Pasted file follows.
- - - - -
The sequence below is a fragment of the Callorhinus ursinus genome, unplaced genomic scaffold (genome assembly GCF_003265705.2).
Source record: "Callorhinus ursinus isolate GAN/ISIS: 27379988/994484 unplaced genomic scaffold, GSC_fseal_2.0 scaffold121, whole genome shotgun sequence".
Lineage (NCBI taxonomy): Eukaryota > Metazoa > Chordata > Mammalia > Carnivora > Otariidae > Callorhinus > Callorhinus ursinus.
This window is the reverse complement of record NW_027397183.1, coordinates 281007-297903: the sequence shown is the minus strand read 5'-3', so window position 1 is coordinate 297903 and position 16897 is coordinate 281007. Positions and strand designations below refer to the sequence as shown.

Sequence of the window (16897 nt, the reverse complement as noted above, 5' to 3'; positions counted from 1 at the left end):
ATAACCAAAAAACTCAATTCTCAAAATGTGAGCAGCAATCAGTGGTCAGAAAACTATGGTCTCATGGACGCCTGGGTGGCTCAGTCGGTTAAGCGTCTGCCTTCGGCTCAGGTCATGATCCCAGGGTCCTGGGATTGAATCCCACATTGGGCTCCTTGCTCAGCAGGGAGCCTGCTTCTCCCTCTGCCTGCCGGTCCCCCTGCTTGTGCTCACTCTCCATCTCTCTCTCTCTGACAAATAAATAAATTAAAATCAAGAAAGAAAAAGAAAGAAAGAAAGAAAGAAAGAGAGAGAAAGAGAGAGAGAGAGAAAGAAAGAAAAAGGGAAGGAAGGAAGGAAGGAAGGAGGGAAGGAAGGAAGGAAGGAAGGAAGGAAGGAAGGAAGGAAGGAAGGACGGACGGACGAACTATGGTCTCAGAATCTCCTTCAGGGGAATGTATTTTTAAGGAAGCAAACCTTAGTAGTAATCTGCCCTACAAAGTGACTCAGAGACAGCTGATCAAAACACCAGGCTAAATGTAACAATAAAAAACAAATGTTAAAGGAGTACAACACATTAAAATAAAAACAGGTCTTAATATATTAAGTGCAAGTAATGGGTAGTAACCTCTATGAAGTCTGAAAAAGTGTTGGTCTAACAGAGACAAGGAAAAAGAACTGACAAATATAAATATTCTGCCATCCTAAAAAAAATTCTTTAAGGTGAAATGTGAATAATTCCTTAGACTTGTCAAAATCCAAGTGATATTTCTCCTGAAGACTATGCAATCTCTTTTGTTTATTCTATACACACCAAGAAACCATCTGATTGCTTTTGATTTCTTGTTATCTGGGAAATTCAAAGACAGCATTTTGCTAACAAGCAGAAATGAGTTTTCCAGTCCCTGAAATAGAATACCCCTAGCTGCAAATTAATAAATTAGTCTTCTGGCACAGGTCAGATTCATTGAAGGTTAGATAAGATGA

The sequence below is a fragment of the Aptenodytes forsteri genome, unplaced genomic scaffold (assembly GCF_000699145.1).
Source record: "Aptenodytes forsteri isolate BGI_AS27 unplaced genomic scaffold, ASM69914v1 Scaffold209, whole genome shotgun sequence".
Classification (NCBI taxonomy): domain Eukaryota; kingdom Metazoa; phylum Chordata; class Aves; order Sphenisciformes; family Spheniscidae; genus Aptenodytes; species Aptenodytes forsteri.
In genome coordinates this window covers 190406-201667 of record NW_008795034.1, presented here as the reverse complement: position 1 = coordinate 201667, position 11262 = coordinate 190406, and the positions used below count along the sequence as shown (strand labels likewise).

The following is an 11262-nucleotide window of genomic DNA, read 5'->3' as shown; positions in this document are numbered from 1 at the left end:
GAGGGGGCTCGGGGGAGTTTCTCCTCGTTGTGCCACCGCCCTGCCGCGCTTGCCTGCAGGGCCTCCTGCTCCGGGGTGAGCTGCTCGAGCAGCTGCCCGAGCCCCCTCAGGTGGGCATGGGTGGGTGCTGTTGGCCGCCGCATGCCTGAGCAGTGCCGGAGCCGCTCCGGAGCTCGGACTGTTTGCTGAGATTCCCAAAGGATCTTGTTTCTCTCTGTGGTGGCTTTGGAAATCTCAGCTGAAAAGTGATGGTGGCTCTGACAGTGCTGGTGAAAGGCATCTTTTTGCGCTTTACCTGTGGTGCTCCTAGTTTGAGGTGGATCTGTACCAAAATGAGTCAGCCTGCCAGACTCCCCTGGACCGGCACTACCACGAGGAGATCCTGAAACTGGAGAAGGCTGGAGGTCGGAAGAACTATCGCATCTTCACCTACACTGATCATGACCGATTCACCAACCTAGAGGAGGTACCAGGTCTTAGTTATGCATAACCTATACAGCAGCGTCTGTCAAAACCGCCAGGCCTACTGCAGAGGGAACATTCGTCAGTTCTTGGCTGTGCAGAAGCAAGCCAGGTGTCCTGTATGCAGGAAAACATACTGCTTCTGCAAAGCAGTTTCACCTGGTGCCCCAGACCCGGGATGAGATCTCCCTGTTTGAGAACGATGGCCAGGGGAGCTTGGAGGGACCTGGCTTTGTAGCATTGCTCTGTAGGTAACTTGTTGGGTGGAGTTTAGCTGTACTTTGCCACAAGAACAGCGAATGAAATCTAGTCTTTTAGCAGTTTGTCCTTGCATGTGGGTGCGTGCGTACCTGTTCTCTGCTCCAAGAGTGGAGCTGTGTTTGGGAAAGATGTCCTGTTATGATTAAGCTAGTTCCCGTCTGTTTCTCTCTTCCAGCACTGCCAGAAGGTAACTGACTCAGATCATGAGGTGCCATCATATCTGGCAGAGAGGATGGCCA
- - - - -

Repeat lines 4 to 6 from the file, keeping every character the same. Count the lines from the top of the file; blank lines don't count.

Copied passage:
This window is the reverse complement of record NW_027397183.1, coordinates 281007-297903: the sequence shown is the minus strand read 5'-3', so window position 1 is coordinate 297903 and position 16897 is coordinate 281007. Positions and strand designations below refer to the sequence as shown.

Sequence of the window (16897 nt, the reverse complement as noted above, 5' to 3'; positions counted from 1 at the left end):
ATAACCAAAAAACTCAATTCTCAAAATGTGAGCAGCAATCAGTGGTCAGAAAACTATGGTCTCATGGACGCCTGGGTGGCTCAGTCGGTTAAGCGTCTGCCTTCGGCTCAGGTCATGATCCCAGGGTCCTGGGATTGAATCCCACATTGGGCTCCTTGCTCAGCAGGGAGCCTGCTTCTCCCTCTGCCTGCCGGTCCCCCTGCTTGTGCTCACTCTCCATCTCTCTCTCTCTGACAAATAAATAAATTAAAATCAAGAAAGAAAAAGAAAGAAAGAAAGAAAGAAAGAGAGAGAAAGAGAGAGAGAGAGAAAGAAAGAAAAAGGGAAGGAAGGAAGGAAGGAAGGAGGGAAGGAAGGAAGGAAGGAAGGAAGGAAGGAAGGAAGGAAGGAAGGACGGACGGACGAACTATGGTCTCAGAATCTCCTTCAGGGGAATGTATTTTTAAGGAAGCAAACCTTAGTAGTAATCTGCCCTACAAAGTGACTCAGAGACAGCTGATCAAAACACCAGGCTAAATGTAACAATAAAAAACAAATGTTAAAGGAGTACAACACATTAAAATAAAAACAGGTCTTAATATATTAAGTGCAAGTAATGGGTAGTAACCTCTATGAAGTCTGAAAAAGTGTTGGTCTAACAGAGACAAGGAAAAAGAACTGACAAATATAAATATTCTGCCATCCTAAAAAAAATTCTTTAAGGTGAAATGTGAATAATTCCTTAGACTTGTCAAAATCCAAGTGATATTTCTCCTGAAGACTATGCAATCTCTTTTGTTTATTCTATACACACCAAGAAACCATCTGATTGCTTTTGATTTCTTGTTATCTGGGAAATTCAAAGACAGCATTTTGCTAACAAGCAGAAATGAGTTTTCCAGTCCCTGAAATAGAATACCCCTAGCTGCAAATTAATAAATTAGTCTTCTGGCACAGGTCAGATTCATTGAAGGTTAGATAAGATGA